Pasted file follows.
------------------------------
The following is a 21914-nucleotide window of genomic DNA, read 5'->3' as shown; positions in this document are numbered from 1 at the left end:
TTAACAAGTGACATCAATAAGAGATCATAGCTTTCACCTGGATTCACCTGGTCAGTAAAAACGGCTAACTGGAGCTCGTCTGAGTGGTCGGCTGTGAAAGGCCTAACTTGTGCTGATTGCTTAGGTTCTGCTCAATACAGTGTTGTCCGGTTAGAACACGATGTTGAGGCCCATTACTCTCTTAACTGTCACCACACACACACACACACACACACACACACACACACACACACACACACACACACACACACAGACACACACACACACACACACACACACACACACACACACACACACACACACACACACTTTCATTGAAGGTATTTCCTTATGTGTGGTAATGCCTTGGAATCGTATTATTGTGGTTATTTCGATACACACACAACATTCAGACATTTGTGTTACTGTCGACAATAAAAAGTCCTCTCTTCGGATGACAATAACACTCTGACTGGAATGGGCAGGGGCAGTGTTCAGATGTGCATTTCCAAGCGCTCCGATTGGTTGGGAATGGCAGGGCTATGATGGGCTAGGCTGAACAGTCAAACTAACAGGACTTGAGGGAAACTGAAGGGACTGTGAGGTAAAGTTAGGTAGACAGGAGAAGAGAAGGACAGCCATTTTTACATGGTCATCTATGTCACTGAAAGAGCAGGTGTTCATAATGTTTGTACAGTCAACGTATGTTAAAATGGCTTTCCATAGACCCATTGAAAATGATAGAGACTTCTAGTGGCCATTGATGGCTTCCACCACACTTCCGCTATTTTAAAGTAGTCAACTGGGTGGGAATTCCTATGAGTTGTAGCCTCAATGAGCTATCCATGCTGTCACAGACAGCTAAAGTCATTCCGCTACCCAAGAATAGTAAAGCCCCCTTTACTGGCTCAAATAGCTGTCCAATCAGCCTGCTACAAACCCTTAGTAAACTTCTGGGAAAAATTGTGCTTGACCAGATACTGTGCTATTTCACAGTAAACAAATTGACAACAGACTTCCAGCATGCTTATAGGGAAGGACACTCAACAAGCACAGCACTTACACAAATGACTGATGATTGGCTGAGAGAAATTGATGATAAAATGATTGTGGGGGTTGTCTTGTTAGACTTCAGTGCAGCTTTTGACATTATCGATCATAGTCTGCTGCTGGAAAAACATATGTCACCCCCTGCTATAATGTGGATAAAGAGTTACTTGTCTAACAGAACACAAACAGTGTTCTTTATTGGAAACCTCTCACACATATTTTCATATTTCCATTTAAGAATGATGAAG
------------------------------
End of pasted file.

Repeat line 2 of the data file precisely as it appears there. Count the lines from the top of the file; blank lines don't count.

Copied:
TTAACAAGTGACATCAATAAGAGATCATAGCTTTCACCTGGATTCACCTGGTCAGTAAAAACGGCTAACTGGAGCTCGTCTGAGTGGTCGGCTGTGAAAGGCCTAACTTGTGCTGATTGCTTAGGTTCTGCTCAATACAGTGTTGTCCGGTTAGAACACGATGTTGAGGCCCATTACTCTCTTAACTGTCACCACACACACACACACACACACACACACACACACACACACACACACACACACACACACACAGACACACACACACACACACACACACACACACACACACACACACACACACACACACACTTTCATTGAAGGTATTTCCTTATGTGTGGTAATGCCTTGGAATCGTATTATTGTGGTTATTTCGATACACACACAACATTCAGACATTTGTGTTACTGTCGACAATAAAAAGTCCTCTCTTCGGATGACAATAACACTCTGACTGGAATGGGCAGGGGCAGTGTTCAGATGTGCATTTCCAAGCGCTCCGATTGGTTGGGAATGGCAGGGCTATGATGGGCTAGGCTGAACAGTCAAACTAACAGGACTTGAGGGAAACTGAAGGGACTGTGAGGTAAAGTTAGGTAGACAGGAGAAGAGAAGGACAGCCATTTTTACATGGTCATCTATGTCACTGAAAGAGCAGGTGTTCATAATGTTTGTACAGTCAACGTATGTTAAAATGGCTTTCCATAGACCCATTGAAAATGATAGAGACTTCTAGTGGCCATTGATGGCTTCCACCACACTTCCGCTATTTTAAAGTAGTCAACTGGGTGGGAATTCCTATGAGTTGTAGCCTCAATGAGCTATCCATGCTGTCACAGACAGCTAAAGTCATTCCGCTACCCAAGAATAGTAAAGCCCCCTTTACTGGCTCAAATAGCTGTCCAATCAGCCTGCTACAAACCCTTAGTAAACTTCTGGGAAAAATTGTGCTTGACCAGATACTGTGCTATTTCACAGTAAACAAATTGACAACAGACTTCCAGCATGCTTATAGGGAAGGACACTCAACAAGCACAGCACTTACACAAATGACTGATGATTGGCTGAGAGAAATTGATGATAAAATGATTGTGGGGGTTGTCTTGTTAGACTTCAGTGCAGCTTTTGACATTATCGATCATAGTCTGCTGCTGGAAAAACATATGTCACCCCCTGCTATAATGTGGATAAAGAGTTACTTGTCTAACAGAACACAAACAGTGTTCTTTATTGGAAACCTCTCACACATATTTTCATATTTCCATTTAAGAATGATGAAG